GETTING INTO POSITION
Another morning of a friendly ocean had us up early and paddling past north coast hikers trudging their way along the beach trailsl as we went by Nissen and Nels beach. But as we got closer to Experiment Bight, our last point of shelter before committing to rounding the Cape, strong winds began buffeting us indicating the unforeseen challenges that lay ahead. We landed at this most spectacular beach and in less than 48 hours after starting we were now in position, Cape Scott was right in front of us.
“When Norm and I arrived at Cape Scott, we immediately scrambled over the narrow sand isthmus separating Queen Charlotte Sound from the west coast of Vancouver Island (the usual portage route) only to discover a South West gale had been blowing for days, whipping up swell, spray and chop – we’d been sheltered and unaware of the gale’s strength on the north coast. A muddy trail led out of the Cape’s rocky headlands, and half an hour later we emerged from the dark forest to a scene unlike anything I’d witnessed. The ocean was in turmoil; immense waves heaved up from dark waters, breaking a kilometer or more from shore. Closer in, heavy swell rebounded off a maze of rocks and islets, exploding skywards. For quite some time, neither of us said a word. Clearly we weren’t going around any time soon. On a deeper level, we both felt humbled and intimidated.” – Bruce Kirkby
A DAY TO REFLECT AND CONNECT
It rained hard overnight and the winds began to drop. A huge Bald Eagle sitting low on a driftwood log met us at Guise Bay and dropped a large flight feather which I grabbed for our hike out to the headlands. I have always felt a very strong connection to raptors and eagles and I took this feather as a good omen. Another look from the headlands revealed a punishing sea state. Bruce and I spent the day searching for sea glass and exploring the incredibly unique ecosystem of the Cape. The sand neck connecting Experiment Bight with Guise Bay was one of the most unique places I have been to on our coast. I had centuries of use by the Nawhitti people as they hauled their canoes across, using teh natural and short portage to avoid going around the cape. Interpretive signs on the beach at Guise revealed the history of the local Kwakwaka’wakw First Nations. The more I read the better I felt about this history and connection to the area, that up until now was leaving me with more of an eerie feeling. Through the understanding of place and people I felt I was giving the respect this place deserved. According to the Nahwitti People who inhabited this area, Experiment Bight was known as “Whale between on Beach” and the sand neck connecting Experiment with Guise was “against each other.” The cape had names referring to “Trail on the surface,” “foam place,” “sea monster,” and “swell on beach,” all indicating the heavy sea states found here. Most fascinating to me was the village of Ouchton, an ancient village site referred to as “those of the unprotected bay.” It was fortified and protected by jagged sea cliffs and heavy swell and I wondered how anyone could survive out here. For Bruce and I, we were “remote” yet this was “home” for the Nakumgilisala People who spent their summers harvesting and gathering food. An area of immense power, it was clear that the spirits were present and the ancestors were watching. After listening to the weather radio, watching natural cues and processing thoughts and feelings we made the plan to paddle around the cape.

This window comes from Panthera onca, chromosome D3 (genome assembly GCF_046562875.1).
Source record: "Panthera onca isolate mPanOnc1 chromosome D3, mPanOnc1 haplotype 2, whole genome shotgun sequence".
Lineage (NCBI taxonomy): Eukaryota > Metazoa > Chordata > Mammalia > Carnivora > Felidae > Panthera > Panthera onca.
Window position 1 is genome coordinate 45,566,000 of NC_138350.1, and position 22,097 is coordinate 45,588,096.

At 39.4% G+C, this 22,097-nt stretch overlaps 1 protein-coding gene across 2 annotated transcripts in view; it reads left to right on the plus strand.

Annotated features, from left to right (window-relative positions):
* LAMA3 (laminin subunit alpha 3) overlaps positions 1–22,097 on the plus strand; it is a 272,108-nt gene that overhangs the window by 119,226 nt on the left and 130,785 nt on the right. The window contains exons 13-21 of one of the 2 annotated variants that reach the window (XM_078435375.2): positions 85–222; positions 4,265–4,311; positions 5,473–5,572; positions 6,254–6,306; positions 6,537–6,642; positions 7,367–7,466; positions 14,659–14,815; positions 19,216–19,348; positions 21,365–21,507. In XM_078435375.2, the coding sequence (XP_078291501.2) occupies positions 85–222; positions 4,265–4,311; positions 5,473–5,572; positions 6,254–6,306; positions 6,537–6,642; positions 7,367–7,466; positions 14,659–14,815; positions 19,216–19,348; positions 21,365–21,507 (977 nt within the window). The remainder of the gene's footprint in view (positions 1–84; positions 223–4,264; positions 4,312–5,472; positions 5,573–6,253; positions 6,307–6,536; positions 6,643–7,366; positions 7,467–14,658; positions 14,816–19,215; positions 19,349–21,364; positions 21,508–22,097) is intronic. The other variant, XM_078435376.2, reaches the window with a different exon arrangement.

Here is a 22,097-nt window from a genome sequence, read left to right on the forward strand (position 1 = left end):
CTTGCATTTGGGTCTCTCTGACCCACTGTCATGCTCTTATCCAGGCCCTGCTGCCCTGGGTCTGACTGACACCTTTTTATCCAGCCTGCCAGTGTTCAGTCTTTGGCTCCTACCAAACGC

ROUNDING THE CAPE